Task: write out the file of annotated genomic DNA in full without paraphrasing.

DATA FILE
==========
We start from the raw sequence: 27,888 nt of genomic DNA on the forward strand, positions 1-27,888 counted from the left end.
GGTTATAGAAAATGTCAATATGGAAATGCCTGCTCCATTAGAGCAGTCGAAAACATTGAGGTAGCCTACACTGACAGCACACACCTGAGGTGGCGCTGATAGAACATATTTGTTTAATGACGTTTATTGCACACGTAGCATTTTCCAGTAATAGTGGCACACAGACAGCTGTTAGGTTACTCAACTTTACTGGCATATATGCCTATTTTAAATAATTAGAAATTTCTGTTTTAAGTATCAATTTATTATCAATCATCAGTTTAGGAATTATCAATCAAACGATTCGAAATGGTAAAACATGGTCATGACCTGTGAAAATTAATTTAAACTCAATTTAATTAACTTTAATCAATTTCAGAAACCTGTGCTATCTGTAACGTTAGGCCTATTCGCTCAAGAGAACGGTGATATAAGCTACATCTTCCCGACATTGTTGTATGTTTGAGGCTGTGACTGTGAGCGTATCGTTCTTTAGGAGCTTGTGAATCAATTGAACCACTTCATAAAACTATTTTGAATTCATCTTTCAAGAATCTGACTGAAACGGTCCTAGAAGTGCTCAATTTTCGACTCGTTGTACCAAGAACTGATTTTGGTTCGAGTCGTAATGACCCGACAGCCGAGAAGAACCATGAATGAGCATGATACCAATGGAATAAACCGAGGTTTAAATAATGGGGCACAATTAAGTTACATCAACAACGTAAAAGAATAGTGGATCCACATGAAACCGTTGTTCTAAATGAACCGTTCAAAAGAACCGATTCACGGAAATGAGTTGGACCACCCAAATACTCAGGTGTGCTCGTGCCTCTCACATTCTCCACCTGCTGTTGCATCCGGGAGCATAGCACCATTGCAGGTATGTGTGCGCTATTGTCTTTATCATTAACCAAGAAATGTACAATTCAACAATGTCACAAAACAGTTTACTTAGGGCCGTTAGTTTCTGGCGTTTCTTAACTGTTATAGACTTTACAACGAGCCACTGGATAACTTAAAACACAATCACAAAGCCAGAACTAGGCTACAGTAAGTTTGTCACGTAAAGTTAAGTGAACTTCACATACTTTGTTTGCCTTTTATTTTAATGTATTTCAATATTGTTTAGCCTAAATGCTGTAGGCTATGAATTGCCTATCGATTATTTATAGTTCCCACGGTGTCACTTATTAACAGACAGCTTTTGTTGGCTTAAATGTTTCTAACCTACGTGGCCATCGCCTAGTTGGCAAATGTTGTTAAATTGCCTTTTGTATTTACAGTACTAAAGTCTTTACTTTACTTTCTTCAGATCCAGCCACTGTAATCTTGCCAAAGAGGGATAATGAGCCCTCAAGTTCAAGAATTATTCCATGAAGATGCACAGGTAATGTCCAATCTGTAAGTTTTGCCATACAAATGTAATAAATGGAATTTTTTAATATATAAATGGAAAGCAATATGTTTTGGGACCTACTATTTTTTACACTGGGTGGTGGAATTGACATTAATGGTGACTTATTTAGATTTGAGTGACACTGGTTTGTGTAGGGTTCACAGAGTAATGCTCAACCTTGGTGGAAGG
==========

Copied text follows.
We start from the raw sequence: 27,888 nt of genomic DNA on the forward strand, positions 1-27,888 counted from the left end.
GGTTATAGAAAATGTCAATATGGAAATGCCTGCTCCATTAGAGCAGTCGAAAACATTGAGGTAGCCTACACTGACAGCACACACCTGAGGTGGCGCTGATAGAACATATTTGTTTAATGACGTTTATTGCACACGTAGCATTTTCCAGTAATAGTGGCACACAGACAGCTGTTAGGTTACTCAACTTTACTGGCATATATGCCTATTTTAAATAATTAGAAATTTCTGTTTTAAGTATCAATTTATTATCAATCATCAGTTTAGGAATTATCAATCAAACGATTCGAAATGGTAAAACATGGTCATGACCTGTGAAAATTAATTTAAACTCAATTTAATTAACTTTAATCAATTTCAGAAACCTGTGCTATCTGTAACGTTAGGCCTATTCGCTCAAGAGAACGGTGATATAAGCTACATCTTCCCGACATTGTTGTATGTTTGAGGCTGTGACTGTGAGCGTATCGTTCTTTAGGAGCTTGTGAATCAATTGAACCACTTCATAAAACTATTTTGAATTCATCTTTCAAGAATCTGACTGAAACGGTCCTAGAAGTGCTCAATTTTCGACTCGTTGTACCAAGAACTGATTTTGGTTCGAGTCGTAATGACCCGACAGCCGAGAAGAACCATGAATGAGCATGATACCAATGGAATAAACCGAGGTTTAAATAATGGGGCACAATTAAGTTACATCAACAACGTAAAAGAATAGTGGATCCACATGAAACCGTTGTTCTAAATGAACCGTTCAAAAGAACCGATTCACGGAAATGAGTTGGACCACCCAAATACTCAGGTGTGCTCGTGCCTCTCACATTCTCCACCTGCTGTTGCATCCGGGAGCATAGCACCATTGCAGGTATGTGTGCGCTATTGTCTTTATCATTAACCAAGAAATGTACAATTCAACAATGTCACAAAACAGTTTACTTAGGGCCGTTAGTTTCTGGCGTTTCTTAACTGTTATAGACTTTACAACGAGCCACTGGATAACTTAAAACACAATCACAAAGCCAGAACTAGGCTACAGTAAGTTTGTCACGTAAAGTTAAGTGAACTTCACATACTTTGTTTGCCTTTTATTTTAATGTATTTCAATATTGTTTAGCCTAAATGCTGTAGGCTATGAATTGCCTATCGATTATTTATAGTTCCCACGGTGTCACTTATTAACAGACAGCTTTTGTTGGCTTAAATGTTTCTAACCTACGTGGCCATCGCCTAGTTGGCAAATGTTGTTAAATTGCCTTTTGTATTTACAGTACTAAAGTCTTTACTTTACTTTCTTCAGATCCAGCCACTGTAATCTTGCCAAAGAGGGATAATGAGCCCTCAAGTTCAAGAATTATTCCATGAAGATGCACAGGTAATGTCCAATCTGTAAGTTTTGCCATACAAATGTAATAAATGGAATTTTTTAATATATAAATGGAAAGCAATATGTTTTGGGACCTACTATTTTTTACACTGGGTGGTGGAATTGACATTAATGGTGACTTATTTAGATTTGAGTGACACTGGTTTGTGTAGGGTTCACAGAGTAATGCTCAACCTTGGTGGAAGG